NASA’s Mars 2020 mission will attempt to answer a number of questions about the Red Planet, and one of the most pressing is the search for life. Today, Mars is largely barren and dry, but things were a lot different billions of years ago, and the possibility that life once existed there has loomed large as scientists search for clues using rovers and landers.
But if we do eventually find evidence of life on Mars, how will mankind react? In an interview with the Telegraph, NASA chief scientist Jim Green says that we’re not ready to find out.
Part of the Mars 2020 mission will be to prepare samples of Martian material for return back to Earth later. Those samples could hold the clues that researchers have been searching for, and they may well reveal that some form of life did (or maybe still does) call Mars home. If NASA’s Mars 2020 or the ESA’s ExoMars missions get particularly lucky, the rovers themselves might confirm the presence of life before samples even make it back to our planet.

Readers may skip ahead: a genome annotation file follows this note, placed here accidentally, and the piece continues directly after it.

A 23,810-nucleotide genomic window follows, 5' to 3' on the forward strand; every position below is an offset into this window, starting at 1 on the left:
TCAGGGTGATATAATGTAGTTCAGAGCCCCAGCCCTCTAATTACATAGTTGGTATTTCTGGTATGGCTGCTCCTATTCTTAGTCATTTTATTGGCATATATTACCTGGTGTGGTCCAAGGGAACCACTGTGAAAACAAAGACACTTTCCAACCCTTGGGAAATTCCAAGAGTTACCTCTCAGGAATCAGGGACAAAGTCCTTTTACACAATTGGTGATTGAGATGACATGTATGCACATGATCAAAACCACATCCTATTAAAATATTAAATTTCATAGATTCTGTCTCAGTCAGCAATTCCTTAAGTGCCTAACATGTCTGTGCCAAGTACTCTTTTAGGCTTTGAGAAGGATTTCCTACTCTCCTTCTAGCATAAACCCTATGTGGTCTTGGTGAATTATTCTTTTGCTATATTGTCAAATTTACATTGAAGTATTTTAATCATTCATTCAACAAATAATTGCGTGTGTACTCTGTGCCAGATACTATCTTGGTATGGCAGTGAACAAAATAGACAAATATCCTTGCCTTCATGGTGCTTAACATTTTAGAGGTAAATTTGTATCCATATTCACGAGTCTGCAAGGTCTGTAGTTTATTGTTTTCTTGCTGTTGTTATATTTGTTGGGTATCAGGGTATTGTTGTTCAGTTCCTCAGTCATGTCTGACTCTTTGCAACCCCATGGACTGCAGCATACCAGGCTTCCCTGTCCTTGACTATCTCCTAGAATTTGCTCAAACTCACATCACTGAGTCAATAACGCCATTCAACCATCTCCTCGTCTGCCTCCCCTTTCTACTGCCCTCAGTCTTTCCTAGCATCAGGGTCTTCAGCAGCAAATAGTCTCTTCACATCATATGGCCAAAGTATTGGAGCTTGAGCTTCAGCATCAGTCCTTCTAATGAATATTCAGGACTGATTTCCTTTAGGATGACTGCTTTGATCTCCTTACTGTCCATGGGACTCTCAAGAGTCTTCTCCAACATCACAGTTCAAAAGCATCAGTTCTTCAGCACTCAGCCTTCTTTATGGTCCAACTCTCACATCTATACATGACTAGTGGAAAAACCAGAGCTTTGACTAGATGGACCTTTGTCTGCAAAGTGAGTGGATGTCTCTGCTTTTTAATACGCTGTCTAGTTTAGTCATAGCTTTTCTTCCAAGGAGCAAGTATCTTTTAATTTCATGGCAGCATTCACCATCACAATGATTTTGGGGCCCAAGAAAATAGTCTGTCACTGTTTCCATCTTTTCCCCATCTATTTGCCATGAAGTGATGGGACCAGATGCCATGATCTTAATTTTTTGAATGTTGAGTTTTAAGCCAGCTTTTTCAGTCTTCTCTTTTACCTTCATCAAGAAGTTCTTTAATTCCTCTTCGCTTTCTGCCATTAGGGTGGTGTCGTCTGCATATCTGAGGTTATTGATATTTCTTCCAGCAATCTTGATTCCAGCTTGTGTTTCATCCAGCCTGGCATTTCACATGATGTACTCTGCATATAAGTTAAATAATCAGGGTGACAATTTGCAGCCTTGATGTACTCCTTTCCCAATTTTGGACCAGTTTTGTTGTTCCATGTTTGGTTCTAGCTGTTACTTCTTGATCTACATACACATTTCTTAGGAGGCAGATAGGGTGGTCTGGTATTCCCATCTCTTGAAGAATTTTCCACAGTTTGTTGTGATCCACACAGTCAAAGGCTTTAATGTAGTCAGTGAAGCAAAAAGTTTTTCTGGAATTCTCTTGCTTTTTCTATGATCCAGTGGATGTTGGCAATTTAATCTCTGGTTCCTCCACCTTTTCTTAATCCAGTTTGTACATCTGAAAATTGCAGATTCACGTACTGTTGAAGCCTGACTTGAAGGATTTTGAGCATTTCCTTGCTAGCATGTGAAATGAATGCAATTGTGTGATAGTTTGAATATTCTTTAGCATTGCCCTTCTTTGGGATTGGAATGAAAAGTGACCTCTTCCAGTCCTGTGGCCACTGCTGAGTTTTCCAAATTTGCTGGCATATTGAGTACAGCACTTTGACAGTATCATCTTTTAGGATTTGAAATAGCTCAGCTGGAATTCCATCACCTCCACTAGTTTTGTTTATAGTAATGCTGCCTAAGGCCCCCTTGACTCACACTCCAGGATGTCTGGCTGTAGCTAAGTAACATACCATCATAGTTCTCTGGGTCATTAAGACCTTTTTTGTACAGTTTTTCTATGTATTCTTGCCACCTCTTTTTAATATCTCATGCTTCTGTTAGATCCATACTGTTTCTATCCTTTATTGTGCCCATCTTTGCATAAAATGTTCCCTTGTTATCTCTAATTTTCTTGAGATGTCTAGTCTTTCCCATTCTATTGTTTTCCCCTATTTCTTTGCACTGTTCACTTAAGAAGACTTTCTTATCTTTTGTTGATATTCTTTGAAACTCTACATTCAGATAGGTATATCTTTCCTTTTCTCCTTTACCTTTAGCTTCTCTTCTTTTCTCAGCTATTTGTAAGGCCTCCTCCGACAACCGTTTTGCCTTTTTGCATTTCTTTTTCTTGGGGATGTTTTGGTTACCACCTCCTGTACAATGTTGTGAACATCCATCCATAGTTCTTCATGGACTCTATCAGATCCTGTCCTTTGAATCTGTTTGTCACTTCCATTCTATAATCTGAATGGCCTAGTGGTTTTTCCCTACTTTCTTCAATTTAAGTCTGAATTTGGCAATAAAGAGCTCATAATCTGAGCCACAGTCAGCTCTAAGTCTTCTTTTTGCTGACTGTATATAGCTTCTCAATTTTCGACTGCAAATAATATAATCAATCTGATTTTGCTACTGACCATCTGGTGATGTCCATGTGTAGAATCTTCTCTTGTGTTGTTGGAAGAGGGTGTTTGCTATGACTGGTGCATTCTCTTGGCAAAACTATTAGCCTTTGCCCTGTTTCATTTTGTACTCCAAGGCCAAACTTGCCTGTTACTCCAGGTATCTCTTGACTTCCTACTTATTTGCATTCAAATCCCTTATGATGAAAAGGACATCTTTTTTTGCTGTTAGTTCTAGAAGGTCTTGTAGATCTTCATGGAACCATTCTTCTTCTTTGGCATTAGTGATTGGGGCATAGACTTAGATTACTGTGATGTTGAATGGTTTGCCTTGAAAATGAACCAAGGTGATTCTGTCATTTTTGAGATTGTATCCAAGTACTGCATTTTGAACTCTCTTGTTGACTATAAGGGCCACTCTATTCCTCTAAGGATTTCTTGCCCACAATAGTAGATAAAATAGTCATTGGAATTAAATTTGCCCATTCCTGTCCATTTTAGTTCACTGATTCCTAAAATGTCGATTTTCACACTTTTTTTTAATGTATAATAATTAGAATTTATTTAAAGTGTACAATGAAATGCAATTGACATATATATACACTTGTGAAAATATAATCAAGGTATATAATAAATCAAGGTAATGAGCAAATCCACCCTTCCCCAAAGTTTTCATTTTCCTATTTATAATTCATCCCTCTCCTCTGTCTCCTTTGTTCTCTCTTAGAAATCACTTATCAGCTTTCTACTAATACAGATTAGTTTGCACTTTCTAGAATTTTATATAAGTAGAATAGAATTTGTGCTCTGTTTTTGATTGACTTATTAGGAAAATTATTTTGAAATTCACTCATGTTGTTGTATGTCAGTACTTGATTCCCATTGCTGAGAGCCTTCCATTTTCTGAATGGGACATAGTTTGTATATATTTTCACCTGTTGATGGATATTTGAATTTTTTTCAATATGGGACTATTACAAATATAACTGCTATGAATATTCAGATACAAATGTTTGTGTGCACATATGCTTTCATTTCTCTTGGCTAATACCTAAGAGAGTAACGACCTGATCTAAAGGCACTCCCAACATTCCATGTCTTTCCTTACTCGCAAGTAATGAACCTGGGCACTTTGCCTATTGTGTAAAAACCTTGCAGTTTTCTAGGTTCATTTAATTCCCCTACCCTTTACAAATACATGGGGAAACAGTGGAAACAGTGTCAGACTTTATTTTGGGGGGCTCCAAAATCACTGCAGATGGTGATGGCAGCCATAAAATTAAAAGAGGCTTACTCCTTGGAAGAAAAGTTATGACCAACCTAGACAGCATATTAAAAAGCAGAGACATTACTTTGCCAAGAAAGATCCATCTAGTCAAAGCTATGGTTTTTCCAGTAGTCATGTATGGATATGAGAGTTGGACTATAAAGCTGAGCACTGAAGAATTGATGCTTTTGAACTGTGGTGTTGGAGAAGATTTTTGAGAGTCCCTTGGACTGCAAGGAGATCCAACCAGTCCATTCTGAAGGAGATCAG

“It will be revolutionary,” Green said in an interview. “It will start a whole new line of thinking. I don’t think we’re prepared for the results. We’re not.”
Green argues that finding the faint traces of Martian life, past or present, will unleash countless new questions that we’re not prepared to answer.
There is, of course, a religious angle to all of this. The origins of life on Earth are still the subject of debate today, and science has always had to compete with stories for mindshare. I mean, we live in a time where a not-insignificant chunk of people still claim to believe that the Earth is flat, so finding alien life on another world is sure to come with its own host of conspiracy theories and true-believers spouting… whatever it is they truly believe.
Green may be right, and mankind may not be ready to deal with the implications of finding life outside of Earth. But science waits for no one, and if there’s life to be found on Mars, those discoveries aren’t going to wait until we’re ready to deal with them. Brace yourselves.